House of Grace teaches life, skills

June 14, 1999

House of GraceBy DON AINES / Staff Writer, Chambersburg

photo: RICHARD T. MEAGHER / staff photographer

CHAMBERSBURG, Pa. - Paula Black reluctantly entered the House of Grace two months ago and has been coming back ever since.

"No matter how I feel, I come out of here with a feeling of peace," said Black, a 32-year-old mother of two young boys. "God is real in this house. He's the one that's doing all this."

Black is among 15 women who have sought counseling and refuge at the House of Grace, 307 Lincoln Way East, since it opened in April. Director Janet Johnston calls it "a Christ-centered life skills and mentoring program."


"I'm a survivor of domestic violence. I'm starting my whole life over," Black said Monday. She has appointments twice a week to learn housekeeping and other skills, or just to talk.

"I come here sometimes when I don't have an appointment," she said.

"We're Christ-centered, however, you don't have to be Christian or become Christian," Johnston said.

"It's young women, it's old women, it's all women," said Wanda Hutchings, a volunteer support counselor who has been working with Black one-on-one since she came to the nonresidential program.

The House of Grace is a division of Financial Counseling Services, where Black was seeking counseling to get new housing. She said she and her children were homeless when she sought help.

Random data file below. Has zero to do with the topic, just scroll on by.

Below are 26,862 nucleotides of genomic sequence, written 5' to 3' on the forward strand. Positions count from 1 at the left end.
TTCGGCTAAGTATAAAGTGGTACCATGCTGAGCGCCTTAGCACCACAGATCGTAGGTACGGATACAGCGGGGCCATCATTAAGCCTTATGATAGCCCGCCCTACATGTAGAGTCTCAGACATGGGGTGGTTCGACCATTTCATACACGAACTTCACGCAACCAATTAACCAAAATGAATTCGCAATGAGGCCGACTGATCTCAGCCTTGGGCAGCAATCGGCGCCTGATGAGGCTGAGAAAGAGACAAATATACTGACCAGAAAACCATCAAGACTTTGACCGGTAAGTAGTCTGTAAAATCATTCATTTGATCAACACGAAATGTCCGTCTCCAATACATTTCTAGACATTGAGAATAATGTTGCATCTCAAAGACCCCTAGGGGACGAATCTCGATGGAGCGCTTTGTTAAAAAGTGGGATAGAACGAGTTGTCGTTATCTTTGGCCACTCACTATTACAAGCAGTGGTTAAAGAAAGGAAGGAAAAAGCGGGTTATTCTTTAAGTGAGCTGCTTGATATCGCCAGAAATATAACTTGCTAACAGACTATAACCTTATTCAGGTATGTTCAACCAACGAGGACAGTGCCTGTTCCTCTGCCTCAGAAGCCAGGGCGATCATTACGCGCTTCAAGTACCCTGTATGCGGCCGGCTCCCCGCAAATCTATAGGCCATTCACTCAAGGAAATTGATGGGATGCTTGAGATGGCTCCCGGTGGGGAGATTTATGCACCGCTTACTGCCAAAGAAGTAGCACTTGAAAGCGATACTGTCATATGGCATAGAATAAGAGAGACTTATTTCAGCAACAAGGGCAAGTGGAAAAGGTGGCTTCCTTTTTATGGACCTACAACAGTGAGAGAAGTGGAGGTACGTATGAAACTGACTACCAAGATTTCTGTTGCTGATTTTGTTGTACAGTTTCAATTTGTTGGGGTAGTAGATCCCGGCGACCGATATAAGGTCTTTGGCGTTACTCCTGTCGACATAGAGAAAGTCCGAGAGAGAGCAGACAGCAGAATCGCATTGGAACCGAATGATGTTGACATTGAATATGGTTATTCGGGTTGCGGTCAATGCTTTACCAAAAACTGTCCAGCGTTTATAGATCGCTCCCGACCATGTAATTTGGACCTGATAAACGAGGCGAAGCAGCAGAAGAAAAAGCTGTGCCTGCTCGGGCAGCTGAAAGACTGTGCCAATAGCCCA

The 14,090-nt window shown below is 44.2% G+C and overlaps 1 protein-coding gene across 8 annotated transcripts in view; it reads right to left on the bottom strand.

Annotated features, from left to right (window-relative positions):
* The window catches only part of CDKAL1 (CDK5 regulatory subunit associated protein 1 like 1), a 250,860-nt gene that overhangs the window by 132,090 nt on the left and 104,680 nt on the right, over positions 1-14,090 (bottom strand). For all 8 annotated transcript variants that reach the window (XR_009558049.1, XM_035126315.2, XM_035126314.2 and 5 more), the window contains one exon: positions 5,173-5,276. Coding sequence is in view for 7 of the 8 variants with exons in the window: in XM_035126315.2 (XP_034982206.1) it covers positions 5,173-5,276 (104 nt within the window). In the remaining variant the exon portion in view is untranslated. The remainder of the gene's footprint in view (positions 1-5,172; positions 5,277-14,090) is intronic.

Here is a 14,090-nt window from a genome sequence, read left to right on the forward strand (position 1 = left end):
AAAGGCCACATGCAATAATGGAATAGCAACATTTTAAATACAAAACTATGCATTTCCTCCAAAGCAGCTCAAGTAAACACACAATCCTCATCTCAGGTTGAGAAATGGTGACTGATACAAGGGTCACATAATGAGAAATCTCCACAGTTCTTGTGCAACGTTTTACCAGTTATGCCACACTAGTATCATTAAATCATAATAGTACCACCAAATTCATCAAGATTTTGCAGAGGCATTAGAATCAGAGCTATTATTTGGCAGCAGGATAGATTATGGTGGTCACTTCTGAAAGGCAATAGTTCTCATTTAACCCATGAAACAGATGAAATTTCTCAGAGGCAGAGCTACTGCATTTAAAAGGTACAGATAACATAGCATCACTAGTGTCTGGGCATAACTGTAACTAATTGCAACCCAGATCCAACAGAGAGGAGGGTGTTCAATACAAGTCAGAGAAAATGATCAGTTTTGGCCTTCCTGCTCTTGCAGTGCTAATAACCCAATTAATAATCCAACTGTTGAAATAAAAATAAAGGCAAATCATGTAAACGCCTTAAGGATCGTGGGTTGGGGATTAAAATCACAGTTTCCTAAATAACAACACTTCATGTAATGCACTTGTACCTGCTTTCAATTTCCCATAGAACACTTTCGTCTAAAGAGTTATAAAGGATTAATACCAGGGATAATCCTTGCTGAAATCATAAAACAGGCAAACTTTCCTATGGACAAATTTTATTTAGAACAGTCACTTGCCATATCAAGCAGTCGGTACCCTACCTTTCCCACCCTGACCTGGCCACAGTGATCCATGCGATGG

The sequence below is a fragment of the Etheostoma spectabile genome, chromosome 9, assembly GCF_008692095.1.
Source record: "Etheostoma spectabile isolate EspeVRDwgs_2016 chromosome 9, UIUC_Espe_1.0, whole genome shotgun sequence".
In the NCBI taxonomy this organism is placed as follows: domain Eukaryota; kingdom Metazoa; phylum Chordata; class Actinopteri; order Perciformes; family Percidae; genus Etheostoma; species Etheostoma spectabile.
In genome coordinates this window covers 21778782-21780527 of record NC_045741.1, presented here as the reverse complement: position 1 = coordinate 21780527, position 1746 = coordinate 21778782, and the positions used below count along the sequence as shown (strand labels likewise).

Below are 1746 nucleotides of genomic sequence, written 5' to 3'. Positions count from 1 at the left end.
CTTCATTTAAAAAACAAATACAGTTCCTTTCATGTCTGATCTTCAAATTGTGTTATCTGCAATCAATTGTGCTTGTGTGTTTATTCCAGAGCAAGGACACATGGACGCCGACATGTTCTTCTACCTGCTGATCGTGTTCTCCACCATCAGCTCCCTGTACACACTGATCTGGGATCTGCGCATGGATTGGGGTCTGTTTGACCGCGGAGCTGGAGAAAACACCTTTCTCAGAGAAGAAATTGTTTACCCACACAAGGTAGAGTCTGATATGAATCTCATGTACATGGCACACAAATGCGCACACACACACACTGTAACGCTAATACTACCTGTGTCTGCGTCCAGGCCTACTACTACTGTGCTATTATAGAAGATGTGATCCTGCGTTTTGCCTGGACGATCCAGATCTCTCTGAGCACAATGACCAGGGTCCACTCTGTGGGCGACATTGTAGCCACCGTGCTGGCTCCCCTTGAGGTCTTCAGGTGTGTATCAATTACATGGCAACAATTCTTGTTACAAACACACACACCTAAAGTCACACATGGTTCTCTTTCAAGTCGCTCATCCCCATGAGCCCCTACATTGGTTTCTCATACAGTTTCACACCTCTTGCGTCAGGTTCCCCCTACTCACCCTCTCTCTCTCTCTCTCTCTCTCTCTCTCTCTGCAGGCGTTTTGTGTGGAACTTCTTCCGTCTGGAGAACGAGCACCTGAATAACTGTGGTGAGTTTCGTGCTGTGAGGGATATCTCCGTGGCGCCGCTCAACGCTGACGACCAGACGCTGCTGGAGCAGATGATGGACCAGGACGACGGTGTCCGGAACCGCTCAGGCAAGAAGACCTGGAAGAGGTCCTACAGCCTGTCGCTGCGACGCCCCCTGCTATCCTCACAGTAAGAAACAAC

"I can't describe the pain and confusion in my life," she said.

To reduce the confusion, the House of Grace offers women the chance to learn cooking, baking and canning; hygiene, hair care and grooming; sewing, crafts and hobbies; interviewing and resume writing; household cleaning, interior decorating and Bible study, Johnston said.

Child care is provided during the appointments, Johnston said.

"We want to help women become work-ready," Johnston said. At the same time, she said many of the skills they teach are about the home.

"I believe the heart of a woman is in the home. I know a lot of feminists would disagree," Johnston said.

Johnston was a stay-at-home mom for 20 years and has a master's degree in counseling. She spent five years as a case manager with Franklin County human service agencies.

She said the inspiration for the House of Grace "came into my heart" eight years ago. She left county government last year to make that dream a reality.

Churches and others have made donations and the House of Grace has received a grant from Summit Health to help buy new equipment. The rambling Victorian house is being rented with an option to buy and Johnston said they are looking for grants to purchase the property.

Johnston said the help the house offers complements that offered by government agencies and private charitable groups. About 20 volunteers work with the care receivers.

Black said the atmosphere of support is as important as the skills programs.

"My first day here, we all sat around the table drinking coffee," Black said. "I spilled my guts that day."

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